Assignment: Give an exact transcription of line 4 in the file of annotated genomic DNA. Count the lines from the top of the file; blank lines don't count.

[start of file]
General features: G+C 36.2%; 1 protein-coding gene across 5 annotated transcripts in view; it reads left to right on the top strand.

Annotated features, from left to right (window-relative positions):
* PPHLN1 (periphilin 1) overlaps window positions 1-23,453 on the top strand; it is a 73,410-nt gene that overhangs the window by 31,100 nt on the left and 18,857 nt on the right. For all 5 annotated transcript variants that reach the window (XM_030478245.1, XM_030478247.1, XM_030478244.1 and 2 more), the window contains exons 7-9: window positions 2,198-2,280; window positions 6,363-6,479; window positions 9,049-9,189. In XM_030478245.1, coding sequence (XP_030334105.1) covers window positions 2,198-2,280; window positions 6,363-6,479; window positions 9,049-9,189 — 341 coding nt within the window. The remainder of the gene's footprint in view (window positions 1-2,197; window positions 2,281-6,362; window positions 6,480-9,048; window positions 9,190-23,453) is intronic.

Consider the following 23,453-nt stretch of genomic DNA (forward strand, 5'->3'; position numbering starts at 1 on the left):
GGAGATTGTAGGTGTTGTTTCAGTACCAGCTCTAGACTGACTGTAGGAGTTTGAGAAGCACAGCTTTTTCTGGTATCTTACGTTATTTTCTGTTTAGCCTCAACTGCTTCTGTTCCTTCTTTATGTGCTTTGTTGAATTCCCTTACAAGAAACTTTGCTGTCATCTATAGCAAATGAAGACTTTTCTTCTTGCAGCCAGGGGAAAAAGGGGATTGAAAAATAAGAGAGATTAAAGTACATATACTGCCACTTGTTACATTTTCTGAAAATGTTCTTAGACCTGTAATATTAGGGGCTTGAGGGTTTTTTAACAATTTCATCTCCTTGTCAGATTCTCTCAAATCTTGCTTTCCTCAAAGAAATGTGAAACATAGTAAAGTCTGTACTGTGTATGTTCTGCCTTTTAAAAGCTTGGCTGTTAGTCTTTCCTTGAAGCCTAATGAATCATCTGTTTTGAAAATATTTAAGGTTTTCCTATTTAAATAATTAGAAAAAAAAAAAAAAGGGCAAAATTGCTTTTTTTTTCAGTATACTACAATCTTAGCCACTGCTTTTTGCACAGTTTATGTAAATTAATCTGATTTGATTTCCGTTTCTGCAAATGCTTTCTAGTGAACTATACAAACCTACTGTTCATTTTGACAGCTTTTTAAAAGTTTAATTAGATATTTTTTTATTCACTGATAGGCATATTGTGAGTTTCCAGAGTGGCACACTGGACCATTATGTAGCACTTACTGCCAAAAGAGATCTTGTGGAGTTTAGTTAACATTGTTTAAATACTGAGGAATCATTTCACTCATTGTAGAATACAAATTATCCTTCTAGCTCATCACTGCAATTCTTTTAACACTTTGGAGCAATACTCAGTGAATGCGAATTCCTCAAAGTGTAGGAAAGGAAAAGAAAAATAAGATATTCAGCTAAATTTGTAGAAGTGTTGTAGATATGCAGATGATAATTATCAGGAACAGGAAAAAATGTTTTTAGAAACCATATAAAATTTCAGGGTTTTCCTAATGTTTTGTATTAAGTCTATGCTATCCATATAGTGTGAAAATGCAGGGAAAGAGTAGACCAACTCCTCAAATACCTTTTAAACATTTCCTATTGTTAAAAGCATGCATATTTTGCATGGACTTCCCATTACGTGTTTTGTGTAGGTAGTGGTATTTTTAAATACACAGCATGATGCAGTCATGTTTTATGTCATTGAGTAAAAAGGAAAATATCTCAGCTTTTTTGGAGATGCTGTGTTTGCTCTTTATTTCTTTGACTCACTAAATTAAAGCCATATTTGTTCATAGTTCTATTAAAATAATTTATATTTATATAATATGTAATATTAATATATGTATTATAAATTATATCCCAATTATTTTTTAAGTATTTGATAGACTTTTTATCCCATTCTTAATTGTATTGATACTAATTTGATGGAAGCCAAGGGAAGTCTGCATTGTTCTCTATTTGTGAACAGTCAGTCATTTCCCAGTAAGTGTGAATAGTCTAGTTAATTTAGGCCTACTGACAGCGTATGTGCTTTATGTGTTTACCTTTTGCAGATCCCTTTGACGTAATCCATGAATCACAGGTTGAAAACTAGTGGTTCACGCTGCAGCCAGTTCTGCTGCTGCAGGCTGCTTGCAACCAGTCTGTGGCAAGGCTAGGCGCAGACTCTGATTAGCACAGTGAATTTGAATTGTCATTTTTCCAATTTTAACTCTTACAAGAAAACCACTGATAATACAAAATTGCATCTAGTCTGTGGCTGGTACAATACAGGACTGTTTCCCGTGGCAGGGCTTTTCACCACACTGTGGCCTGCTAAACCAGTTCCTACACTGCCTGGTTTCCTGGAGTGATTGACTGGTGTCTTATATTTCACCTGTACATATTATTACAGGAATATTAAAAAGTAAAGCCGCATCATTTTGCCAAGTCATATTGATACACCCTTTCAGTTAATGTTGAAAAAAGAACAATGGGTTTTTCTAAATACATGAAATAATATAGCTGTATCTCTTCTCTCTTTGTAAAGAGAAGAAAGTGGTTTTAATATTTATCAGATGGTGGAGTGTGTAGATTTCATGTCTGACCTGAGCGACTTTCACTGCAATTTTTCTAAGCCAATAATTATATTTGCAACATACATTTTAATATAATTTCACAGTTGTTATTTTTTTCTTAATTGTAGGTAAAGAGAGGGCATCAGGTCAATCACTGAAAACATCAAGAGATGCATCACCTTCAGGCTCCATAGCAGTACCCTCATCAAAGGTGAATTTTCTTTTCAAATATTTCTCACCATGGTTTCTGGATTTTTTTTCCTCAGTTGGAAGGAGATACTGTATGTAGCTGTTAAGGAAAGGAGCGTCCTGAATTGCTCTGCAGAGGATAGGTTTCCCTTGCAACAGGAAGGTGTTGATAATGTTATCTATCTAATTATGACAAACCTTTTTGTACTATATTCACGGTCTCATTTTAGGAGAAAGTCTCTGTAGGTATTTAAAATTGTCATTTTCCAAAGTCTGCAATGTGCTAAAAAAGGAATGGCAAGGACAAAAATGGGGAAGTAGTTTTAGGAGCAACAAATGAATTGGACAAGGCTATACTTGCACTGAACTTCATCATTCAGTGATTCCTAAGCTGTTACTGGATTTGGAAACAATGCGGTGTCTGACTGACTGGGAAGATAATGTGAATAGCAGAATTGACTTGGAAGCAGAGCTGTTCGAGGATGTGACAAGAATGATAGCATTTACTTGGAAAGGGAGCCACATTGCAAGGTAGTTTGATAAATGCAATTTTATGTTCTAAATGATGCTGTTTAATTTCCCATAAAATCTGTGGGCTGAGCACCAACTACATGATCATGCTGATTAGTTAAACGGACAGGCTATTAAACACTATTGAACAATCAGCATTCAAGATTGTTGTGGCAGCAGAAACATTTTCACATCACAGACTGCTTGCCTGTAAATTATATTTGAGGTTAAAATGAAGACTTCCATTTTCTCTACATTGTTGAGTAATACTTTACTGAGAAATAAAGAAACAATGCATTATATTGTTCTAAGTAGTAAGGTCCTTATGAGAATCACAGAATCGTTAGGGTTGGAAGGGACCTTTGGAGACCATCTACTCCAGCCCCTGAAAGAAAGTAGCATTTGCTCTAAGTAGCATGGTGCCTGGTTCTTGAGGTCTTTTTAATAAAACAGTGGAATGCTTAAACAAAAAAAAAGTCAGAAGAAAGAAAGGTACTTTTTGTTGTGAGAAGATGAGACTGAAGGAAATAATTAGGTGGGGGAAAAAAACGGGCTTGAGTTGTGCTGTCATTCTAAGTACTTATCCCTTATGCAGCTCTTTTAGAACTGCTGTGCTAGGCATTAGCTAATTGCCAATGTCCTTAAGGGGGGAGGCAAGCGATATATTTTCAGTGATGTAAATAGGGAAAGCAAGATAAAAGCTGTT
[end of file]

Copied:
Consider the following 23,453-nt stretch of genomic DNA (forward strand, 5'->3'; position numbering starts at 1 on the left):